Endothelial progenitor cells as a new agent contributing to vascular repair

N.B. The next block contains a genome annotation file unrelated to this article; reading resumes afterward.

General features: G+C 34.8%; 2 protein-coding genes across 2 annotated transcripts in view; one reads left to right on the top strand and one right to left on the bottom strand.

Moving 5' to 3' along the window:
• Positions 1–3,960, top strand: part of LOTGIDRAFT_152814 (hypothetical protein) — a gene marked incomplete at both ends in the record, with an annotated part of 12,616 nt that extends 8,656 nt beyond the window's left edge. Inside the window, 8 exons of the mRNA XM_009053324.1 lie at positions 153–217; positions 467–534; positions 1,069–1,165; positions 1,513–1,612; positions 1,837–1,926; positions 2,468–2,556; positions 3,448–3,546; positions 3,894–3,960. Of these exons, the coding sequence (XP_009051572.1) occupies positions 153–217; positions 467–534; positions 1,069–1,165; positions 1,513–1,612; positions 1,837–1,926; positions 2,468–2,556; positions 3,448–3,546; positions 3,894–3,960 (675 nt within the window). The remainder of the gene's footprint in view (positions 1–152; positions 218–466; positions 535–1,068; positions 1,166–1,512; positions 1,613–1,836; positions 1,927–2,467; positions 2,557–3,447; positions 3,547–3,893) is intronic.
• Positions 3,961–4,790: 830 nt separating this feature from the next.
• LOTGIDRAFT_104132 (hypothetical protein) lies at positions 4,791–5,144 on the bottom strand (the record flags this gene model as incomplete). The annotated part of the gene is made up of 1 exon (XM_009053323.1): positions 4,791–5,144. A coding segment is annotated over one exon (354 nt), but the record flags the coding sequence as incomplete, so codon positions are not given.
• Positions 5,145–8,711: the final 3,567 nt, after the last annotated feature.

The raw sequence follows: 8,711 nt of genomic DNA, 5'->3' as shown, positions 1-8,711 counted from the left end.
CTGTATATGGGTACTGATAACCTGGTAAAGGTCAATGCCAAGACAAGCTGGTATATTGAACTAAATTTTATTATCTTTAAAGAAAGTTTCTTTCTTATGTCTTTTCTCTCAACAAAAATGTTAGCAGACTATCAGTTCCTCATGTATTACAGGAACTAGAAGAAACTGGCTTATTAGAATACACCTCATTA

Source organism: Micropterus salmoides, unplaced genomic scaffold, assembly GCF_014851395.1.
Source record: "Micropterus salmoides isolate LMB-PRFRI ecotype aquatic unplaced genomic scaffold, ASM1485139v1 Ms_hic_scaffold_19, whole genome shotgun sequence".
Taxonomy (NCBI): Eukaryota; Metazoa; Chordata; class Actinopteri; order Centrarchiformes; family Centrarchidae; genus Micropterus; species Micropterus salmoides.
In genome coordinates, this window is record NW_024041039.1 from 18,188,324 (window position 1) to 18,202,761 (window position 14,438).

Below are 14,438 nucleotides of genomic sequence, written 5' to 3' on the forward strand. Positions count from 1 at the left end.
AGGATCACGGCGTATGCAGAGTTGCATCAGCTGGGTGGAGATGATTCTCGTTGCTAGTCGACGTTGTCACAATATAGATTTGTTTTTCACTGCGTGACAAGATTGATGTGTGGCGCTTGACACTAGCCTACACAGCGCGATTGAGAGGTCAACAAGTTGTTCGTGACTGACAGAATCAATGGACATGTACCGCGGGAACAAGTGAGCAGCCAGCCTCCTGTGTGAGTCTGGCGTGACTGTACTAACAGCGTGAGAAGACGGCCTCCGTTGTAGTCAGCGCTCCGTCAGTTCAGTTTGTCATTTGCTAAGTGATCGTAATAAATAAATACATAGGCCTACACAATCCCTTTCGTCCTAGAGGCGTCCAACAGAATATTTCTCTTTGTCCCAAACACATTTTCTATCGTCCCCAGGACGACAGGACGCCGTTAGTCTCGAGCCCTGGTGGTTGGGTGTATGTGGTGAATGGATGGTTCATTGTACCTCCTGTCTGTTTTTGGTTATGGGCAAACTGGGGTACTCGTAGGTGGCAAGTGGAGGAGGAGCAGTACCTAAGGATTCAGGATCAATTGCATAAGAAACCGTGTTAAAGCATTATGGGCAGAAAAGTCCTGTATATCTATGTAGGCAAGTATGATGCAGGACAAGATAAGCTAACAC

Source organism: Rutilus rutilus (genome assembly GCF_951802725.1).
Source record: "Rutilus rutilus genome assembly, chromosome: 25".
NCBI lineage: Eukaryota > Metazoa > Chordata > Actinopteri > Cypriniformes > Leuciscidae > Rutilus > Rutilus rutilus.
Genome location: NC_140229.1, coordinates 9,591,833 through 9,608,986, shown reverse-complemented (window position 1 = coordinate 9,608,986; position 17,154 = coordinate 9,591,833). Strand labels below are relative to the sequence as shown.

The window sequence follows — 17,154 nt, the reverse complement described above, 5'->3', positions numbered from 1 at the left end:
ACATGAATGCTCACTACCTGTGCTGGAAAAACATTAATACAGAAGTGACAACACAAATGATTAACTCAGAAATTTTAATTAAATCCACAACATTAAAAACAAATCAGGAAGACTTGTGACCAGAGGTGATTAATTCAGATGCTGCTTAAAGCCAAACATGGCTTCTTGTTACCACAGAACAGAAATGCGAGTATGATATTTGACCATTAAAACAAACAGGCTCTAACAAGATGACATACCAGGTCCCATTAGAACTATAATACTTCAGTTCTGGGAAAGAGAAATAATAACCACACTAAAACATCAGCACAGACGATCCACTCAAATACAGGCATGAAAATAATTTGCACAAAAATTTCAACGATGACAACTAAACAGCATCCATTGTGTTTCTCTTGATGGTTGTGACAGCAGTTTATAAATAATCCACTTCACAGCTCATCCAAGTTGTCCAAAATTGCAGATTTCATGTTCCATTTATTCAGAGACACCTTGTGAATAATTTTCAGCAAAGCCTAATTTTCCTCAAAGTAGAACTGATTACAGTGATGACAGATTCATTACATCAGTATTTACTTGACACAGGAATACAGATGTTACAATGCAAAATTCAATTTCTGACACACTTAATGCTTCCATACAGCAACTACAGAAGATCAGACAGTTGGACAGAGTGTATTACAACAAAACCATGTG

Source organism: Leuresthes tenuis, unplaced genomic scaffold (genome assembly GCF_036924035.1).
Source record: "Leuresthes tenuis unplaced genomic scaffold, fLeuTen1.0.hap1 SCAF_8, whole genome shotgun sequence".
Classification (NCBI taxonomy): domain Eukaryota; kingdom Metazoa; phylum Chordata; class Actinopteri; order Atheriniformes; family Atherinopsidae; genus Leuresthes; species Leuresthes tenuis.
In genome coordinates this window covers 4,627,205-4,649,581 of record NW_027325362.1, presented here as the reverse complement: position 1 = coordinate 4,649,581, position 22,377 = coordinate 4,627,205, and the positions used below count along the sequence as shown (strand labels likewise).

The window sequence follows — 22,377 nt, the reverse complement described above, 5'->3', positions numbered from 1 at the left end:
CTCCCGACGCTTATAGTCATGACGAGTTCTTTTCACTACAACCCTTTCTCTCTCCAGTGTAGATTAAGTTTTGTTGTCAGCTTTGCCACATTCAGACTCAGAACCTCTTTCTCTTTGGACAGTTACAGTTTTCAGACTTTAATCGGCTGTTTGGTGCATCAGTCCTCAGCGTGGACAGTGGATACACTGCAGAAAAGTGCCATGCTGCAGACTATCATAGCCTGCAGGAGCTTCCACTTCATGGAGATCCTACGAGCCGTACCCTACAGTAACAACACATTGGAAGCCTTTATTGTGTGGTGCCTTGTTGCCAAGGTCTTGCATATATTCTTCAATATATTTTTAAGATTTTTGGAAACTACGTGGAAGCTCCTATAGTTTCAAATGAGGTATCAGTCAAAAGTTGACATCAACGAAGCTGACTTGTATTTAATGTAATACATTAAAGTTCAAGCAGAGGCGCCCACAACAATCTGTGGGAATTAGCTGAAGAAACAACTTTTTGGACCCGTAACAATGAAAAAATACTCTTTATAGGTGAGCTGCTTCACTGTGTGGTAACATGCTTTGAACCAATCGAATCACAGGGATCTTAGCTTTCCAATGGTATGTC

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A special type of stem cells, defined as endothelial progenitor cells (EPCs), has been found in the bone marrow and peripheral blood. These EPCs are incorporated into injured vessels and become mature endothelial cells during re-endothelialization and neovascularization processes. Though a complete phenotypic description of EPCs remains unclear, these cells express several surface markers, the most relevant including CD34 and CD133 antigens. Furthermore, EPCs derived from other sources could also give rise to mature endothelial cells, which makes this group of cells more diverse. The recruitment of EPCs from the bone marrow to homing sites of vasculogenesis is subject to regulation by many factors, including chemokines and growth factors. The precise mechanism of EPC mobilization and differentiation is not entirely elucidated and is still under investigation. Recent studies have suggested that EPCs may promote local angiogenesis by secreting angiogenic growth factors in a paracrine manner. The number and function of EPCs can be affected during pathological conditions, including diabetes mellitus, cardiovascular risk factors for ischemic disease, and graft vasculopathy. Additionally, EPC number and migration capacity could be improved by such factors as drugs, physical exercise, and growth factors. Transplantation of EPCs into ischemic tissues may emerge as a promising approach in the therapy of diseases associated with blood vessel disorders.